"Will Graham," the woman said, which at least answered one question Hannibal had. "I see you survived the Dragon. And your own madness."

That sounded desperately interesting. Hannibal, having no memory of leaving Peggy's rager, wanted to know how he'd managed to embroil himself with a madman and something called the dragon. It seemed like a lot of trouble to get into in a few hours. The last thing he remembered was Peggy pressing shots into his hand at about eleven-thirty at night. The sun was just a thought on the horizon, the sky barely illuminated with the first whispers of pre-dawn.

The woman peered down at him, pointing her flashlight just to his side, so she could see him without blinding him. It was remarkably considerate. She looked just like Chiyoh, or at least what he imagined she would look like in years to come.

"You look just like Chiyoh," Hannibal said. "Are you related to her?"

Will and the woman exchanged speaking looks that Hannibal couldn't understand. "He has a head wound," Will said. "He's not making any sense."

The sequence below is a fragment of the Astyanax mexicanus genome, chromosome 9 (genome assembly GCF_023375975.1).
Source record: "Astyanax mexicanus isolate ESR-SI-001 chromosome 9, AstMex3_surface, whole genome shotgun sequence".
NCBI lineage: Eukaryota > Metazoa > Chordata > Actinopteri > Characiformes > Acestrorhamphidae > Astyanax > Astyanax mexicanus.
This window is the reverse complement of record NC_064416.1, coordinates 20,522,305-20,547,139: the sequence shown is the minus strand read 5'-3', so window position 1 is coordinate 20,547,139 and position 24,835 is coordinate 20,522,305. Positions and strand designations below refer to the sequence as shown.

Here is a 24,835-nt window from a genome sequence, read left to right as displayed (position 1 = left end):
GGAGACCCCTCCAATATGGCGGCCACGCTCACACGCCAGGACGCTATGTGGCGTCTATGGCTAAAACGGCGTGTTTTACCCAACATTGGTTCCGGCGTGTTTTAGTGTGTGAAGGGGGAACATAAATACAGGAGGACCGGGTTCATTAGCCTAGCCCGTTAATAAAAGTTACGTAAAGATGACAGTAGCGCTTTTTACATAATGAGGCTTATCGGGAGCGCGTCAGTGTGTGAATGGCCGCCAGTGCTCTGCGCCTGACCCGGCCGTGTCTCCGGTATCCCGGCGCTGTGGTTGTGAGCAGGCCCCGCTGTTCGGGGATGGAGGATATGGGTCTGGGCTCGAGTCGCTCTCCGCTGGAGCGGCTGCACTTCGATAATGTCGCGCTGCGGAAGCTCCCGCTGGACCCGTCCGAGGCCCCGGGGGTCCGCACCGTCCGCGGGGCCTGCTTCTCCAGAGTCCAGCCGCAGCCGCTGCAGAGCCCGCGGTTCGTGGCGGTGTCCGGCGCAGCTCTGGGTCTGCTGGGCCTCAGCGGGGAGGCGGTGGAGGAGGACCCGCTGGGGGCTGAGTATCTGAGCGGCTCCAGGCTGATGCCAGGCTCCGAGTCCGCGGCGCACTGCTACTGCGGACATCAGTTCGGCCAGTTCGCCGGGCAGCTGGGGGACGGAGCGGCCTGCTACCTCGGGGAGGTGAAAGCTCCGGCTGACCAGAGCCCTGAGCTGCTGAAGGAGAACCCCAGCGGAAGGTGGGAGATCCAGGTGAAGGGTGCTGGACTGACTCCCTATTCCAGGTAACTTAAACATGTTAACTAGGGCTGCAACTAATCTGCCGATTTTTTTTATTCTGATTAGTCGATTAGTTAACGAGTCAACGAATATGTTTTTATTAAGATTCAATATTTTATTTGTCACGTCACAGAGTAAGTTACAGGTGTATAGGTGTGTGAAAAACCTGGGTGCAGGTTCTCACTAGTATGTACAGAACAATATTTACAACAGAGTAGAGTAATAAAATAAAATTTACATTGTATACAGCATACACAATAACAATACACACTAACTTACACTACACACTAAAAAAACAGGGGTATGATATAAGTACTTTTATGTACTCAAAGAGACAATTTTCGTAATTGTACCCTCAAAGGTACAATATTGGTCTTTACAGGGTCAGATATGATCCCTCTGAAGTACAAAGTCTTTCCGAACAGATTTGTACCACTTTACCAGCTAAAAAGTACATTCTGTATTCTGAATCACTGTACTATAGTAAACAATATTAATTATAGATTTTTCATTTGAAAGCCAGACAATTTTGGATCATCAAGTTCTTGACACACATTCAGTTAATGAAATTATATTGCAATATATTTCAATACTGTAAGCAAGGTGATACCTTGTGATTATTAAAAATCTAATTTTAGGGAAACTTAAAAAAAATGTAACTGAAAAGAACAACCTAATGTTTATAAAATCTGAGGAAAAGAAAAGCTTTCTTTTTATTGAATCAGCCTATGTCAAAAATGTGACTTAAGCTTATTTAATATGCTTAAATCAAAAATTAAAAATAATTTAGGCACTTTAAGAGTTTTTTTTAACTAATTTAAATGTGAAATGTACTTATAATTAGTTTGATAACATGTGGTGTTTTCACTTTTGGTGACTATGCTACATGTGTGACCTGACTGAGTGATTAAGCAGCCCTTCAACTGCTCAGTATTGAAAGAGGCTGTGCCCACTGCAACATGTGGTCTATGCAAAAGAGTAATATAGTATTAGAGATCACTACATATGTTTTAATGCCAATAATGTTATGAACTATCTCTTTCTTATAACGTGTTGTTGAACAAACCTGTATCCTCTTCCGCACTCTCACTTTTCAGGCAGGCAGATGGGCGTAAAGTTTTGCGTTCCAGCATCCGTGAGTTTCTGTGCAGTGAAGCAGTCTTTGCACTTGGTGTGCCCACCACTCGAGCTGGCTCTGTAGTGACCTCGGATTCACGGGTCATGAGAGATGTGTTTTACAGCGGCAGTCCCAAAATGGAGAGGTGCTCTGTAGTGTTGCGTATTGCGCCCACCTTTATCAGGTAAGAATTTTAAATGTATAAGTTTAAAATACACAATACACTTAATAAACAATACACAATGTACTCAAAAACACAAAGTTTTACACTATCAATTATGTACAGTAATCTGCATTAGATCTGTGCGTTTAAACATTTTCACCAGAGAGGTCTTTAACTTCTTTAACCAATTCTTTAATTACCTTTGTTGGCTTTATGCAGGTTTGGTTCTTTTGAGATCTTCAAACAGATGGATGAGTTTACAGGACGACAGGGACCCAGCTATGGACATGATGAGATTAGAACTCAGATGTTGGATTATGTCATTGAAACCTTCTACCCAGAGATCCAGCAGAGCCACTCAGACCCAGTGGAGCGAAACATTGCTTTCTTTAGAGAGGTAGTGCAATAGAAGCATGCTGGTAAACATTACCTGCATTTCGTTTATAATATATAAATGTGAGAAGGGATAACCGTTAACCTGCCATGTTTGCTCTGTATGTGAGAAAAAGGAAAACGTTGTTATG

"Oniisan, I am Chiyoh," she said softly, in Chiyoh's voice, with her cadence.

Hannibal looked at her, and at Will. At Will, who had touched his cheek so tenderly and seemed to know him so well. A sick feeling that had nothing to do with his injuries came over him in a wave.

"You need to take me to hospital," Hannibal said, trying to imbue his words with a confidence he did not feel. "Right now."

"Hannibal," the woman said. It couldn't be Chiyoh, he'd left her behind in Lithuania, still just a girl. Not this cold vision of grown-up poise. She was so settled in her bones. "Do you know who this man is?"

A huge, black, yawning void opened up under him. The very foundations of his memory palace felt cracked open as if by the hand of God Himself. He stood in the ruins of his own mind, shifting sand making his footing uncertain.

"No," Hannibal said.

The woman reached out and touched Will's shoulder, lightly. He shuddered under her hand.

"Hannibal," Will said. "What year is it?"

Hannibal already knew, by the very nature of the question, that he was going to be wrong. "August eighteenth, 1985," Hannibal said. Then, "How much time am I missing?"

"Twenty-eight years," Chiyoh said, without mercy. "Come, I have a boat. Maybe you will live long enough for this to matter."

Together, Will and Chiyoh helped him to a dingy. The bumpy ride was too much for him though and he lost consciousness again before they reached their destination.